The honourable member for Wilmot raised the point of the Tasmanian freight equalisation scheme review by the Inter-State Commission. We have made it very clear in all honesty and frankness to the people of Tasmania, to the Farmers and Graziers Association, to the Chamber of Industry and Commerce down there, to the Tasmanian Minister of Transport, to the unions and to everyone that the frieght equalisation scheme will be reviewed by the Inter-State Commission. That will be its first task when the Commission gets under way. There will be consultations with all the interested organisations, unions and the Government down there on the terms of reference, as we indicated at the very outset. But I have to say that this kind of outright scaremongering and public mischief-making has only one certain and damaging effect; that is, to undermine business confidence in Tasmania. I make one appeal to the Liberal members who represent Tasmania: It is time they started representing that State in a positive way that engenders the recovery or redevelopment of business confidence in that State rather than constantly seeking to undermine confidence and carry out public mischief. In view of the attack by the honourable member for Wilmot on the freight equalisation scheme, I cannot help but draw to his attention the remarks of his colleague the honourable member for Franklin (Mr Goodluck) on 2 November in the debate on the Australian Shipping Commission Amendment Bill. The honourable member for Franklin made a point which I put to the hounourable member for Wilmot. He said:

We in Tasmania realise that we have to be sensible and have to realise, once and for all, that we cannot be continually propped up by the mainland.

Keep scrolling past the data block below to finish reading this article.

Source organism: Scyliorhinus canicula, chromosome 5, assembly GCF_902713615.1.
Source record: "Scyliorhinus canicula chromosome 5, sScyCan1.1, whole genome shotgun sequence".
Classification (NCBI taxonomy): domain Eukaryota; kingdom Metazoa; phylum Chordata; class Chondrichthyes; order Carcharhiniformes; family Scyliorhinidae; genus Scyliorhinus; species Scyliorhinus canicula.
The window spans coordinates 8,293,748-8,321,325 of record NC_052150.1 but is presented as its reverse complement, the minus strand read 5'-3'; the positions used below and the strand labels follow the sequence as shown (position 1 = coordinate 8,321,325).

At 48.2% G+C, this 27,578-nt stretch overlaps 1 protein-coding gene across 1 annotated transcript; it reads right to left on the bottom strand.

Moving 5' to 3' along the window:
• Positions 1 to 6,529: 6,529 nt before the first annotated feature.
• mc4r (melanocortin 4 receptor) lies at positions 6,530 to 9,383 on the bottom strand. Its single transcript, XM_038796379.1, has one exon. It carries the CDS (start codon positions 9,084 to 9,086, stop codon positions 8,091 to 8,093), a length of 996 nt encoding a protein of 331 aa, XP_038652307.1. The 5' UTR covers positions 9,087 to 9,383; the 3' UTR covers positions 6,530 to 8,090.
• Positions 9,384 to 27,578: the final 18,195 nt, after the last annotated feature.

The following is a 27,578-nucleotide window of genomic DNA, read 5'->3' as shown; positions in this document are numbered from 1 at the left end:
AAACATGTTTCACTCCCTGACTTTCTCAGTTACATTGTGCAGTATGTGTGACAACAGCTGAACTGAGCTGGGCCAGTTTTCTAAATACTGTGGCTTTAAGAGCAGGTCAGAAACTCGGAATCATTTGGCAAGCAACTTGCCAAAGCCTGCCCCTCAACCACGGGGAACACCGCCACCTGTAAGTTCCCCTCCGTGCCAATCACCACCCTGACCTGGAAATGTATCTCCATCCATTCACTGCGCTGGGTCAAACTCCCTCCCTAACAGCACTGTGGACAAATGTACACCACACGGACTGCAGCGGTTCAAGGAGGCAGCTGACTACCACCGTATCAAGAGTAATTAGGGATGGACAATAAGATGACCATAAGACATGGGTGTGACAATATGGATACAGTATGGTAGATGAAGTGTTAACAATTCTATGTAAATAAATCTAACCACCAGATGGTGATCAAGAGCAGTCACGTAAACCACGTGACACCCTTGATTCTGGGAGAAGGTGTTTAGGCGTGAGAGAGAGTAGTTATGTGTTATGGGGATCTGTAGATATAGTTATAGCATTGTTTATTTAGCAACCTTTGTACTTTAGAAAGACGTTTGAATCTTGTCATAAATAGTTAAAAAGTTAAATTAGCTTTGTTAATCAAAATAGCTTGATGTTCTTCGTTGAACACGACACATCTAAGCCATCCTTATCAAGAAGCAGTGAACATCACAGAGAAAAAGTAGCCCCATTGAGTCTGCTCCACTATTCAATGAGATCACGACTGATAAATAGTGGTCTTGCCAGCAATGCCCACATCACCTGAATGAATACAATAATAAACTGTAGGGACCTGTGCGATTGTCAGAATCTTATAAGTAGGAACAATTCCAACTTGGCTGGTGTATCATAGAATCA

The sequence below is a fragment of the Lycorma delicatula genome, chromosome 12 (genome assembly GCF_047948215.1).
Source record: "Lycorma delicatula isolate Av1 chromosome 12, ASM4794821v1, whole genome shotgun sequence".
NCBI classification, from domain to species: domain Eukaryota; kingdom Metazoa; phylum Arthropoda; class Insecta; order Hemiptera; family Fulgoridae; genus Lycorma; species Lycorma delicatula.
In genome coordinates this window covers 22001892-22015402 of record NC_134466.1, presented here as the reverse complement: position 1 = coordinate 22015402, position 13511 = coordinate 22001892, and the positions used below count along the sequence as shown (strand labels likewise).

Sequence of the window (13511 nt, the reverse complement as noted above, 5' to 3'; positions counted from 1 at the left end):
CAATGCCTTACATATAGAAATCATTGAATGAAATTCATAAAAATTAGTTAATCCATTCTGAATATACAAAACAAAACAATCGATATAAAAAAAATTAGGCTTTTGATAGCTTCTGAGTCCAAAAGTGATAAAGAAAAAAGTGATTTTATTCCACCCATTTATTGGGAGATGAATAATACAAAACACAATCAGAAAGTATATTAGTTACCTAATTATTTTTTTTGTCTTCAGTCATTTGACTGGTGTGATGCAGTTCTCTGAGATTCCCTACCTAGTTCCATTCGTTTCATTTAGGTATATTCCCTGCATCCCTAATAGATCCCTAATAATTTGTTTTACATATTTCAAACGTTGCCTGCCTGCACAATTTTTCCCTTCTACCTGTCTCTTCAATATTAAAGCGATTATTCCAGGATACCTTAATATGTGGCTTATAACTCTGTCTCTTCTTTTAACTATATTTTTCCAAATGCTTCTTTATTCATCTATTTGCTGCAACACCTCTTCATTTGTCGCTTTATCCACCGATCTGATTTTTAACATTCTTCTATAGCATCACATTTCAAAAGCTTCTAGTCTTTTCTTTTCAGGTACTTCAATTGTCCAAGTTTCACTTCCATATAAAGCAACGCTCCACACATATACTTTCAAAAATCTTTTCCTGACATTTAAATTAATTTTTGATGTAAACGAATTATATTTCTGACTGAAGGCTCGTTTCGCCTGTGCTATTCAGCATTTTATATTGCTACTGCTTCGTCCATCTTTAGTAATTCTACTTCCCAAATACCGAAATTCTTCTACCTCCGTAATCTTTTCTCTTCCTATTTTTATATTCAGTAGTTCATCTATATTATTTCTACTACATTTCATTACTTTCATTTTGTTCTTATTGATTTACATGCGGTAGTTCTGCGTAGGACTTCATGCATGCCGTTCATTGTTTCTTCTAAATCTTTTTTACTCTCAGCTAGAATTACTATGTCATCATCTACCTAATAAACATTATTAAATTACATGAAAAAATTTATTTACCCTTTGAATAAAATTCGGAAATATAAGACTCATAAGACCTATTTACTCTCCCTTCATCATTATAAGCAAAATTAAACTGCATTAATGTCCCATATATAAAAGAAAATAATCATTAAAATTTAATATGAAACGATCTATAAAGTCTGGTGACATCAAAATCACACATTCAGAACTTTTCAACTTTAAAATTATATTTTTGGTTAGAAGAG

For heavens sake, if there are to be Liberal members representing Tasmania, they should get their act together and have some sort of consistency in what they put to the Parliament in presenting the needs of Tasmania. The previous speaker, the honourable member for Mitchell, has obviously not read the Bill or, if he has, he does not understand it, he also conjured up an argument based on the original Inter-State Commission which was a commission with adjudicatory and regulatory powers, a very powerful organisation and one which carried out one inquiry. There was the wheat case about 1912 or 1914, whatever the relevant year was.

Mr Cadman —It was 1915.

Mr PETER MORRIS —Thank you, 1915. Thereafter, the Commission went into limbo. Another commission was proposed and debated in the late 1930s, one to which the honourable member referred. Let us get back to relevance. We are debating and discussing amendments to the 1975 Inter-State Commission Act, an investigatory and advisory body that has none of the powers that were referred to by the honourable member for Mitchell.

Mr Cadman —What, of evidence.

Mr PETER MORRIS —I was not referring to evidence. I am referring to regulation and adjudication.

Mr Cadman —I understand that.